15. 15. Round 1 Beacon Communities Lead Organization Location Community Services Council of Tulsa Tulsa, Oklahoma Delta Health Alliance Stoneville, Mississippi Eastern Maine Healthcare System Brewer, Maine Geisinger Clinic Danville, Pennsylvania HealthInsight Salt Lake City, Utah Indiana Health Information Exchange Indianapolis, Indiana Inland Northwest Health Services Spokane, Washington Louisiana Public Health Institute New Orleans, Louisiana Mayo Clinic College of Medicine Rochester, Minnesota The Regents of the University of California, San Diego San Diego, California Rhode Island Quality Institute Providence, Rhode Island Rocky Mountain Health Maintenance Organization Grand Junction, Colorado Southern Piedmont Community Care Plan, Inc. Concord, North Carolina University of Hawaii at Hilo Hilo, Hawaii Western New York Clinical Information Exchange Buffalo, New York 15
  16. 16. Beacon Community 90-Day Workplan Program Goals Community Beacon “Community Objectives” encompassing Objectives CO CO cost, quality, and population health Measured MO MO MO MO Well-defined measurable improvement goals Outcomes Defining risks and barriers and establishing plans to prevent or mitigate them Outputs O O O O O O Operational and process results of core activities Activities A A A A A A Tasks/interventions leading to outputs Resources R R R R R R R R R R R R Resources needed to support activities and meet stated outcome goals Sustainability plan outlining provider reimbursement, program revenue, and other strategies 16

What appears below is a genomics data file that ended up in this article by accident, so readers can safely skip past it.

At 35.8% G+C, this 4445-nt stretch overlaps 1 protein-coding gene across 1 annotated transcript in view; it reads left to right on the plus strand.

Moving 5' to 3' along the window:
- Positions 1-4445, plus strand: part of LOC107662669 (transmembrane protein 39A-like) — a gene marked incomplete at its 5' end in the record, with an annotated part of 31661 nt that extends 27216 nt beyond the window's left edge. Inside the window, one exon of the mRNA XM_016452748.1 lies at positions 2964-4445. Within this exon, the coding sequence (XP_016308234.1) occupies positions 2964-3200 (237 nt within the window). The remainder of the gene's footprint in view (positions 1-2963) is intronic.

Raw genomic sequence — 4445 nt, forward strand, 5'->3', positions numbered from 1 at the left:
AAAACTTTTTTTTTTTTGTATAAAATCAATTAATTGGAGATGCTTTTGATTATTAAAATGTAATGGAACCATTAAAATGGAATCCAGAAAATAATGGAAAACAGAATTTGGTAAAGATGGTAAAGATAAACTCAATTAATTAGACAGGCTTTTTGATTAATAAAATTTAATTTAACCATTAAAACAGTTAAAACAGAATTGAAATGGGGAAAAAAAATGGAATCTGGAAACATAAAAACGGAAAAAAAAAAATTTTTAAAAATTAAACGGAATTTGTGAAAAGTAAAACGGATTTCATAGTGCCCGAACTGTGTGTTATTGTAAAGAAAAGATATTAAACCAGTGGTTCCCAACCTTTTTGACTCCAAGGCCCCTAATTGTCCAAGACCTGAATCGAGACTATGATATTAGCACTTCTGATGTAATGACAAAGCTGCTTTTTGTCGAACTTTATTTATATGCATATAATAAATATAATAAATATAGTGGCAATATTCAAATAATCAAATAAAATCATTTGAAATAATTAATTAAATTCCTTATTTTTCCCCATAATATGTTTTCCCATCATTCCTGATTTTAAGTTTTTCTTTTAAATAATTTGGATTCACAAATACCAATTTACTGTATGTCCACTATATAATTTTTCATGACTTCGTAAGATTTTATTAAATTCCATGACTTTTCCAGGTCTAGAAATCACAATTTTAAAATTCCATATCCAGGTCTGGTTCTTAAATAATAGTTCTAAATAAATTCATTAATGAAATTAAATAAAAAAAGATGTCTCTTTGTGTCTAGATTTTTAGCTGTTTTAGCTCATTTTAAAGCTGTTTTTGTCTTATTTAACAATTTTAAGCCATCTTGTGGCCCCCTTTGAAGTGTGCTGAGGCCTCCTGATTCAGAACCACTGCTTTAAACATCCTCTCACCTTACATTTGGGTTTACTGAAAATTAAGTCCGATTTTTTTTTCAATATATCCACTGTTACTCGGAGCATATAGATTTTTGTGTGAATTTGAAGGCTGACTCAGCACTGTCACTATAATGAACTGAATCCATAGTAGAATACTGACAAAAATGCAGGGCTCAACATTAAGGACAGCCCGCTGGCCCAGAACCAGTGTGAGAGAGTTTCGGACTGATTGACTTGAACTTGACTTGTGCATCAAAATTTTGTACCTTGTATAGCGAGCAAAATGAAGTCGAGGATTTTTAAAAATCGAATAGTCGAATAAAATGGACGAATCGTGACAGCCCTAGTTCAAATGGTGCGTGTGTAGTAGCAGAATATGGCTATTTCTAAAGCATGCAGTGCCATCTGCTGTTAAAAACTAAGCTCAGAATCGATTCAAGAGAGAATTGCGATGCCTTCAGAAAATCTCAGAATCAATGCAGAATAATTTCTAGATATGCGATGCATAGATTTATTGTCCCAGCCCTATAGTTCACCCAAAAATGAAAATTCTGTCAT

17. 17. Geisinger Clinic (Keystone Beacon Program) Summary of 1 out of 10 Beacon/Geisinger Community Program Goals Objectives (Logic Models) Community Improve quality and efficiency among targeted patients with Chronic Objectives CO Obstructive Pulmonary Disease (COPD) and Heart Failure (HF) Reductions in hospital admissions, avoidable 30-day hospital Measured MO MO readmissions, and ED visits among target patients; increased access Outcomes to/utilization of primary care services among same patients Specific plans to prevent or mitigate implementation risks and barriers Outputs O O O O Medication reconciliation outputs, hospital discharge counseling, targeted case management contact, web-based portals, others Comprehensive HIT-enabled care model includes care process redesign Activities A A A A and teaming; integration across all systems of care, care protocols; performance feedback to patients and clinicians, and reminder systems Specific funding allotments to core activities phased in over new areas Resources R R R R R R R R and over time; dedicated administrative, IT, and clinical teams Sustainability plan: integration of accountable care payment model aligned with health IT-enabled performance improvement goals 17
  18. 18. Conclusion and Discussion Questions • What are new innovative tools and applications that can help “unite the tribes” in these and other communities? – Real-time data interfaces (providers and consumers) – Prizes, challenges – Data visualizations • How do we ensure that the lessons learned from communities participating in Beacon Communities are shared in a broader and dynamic learning network environment?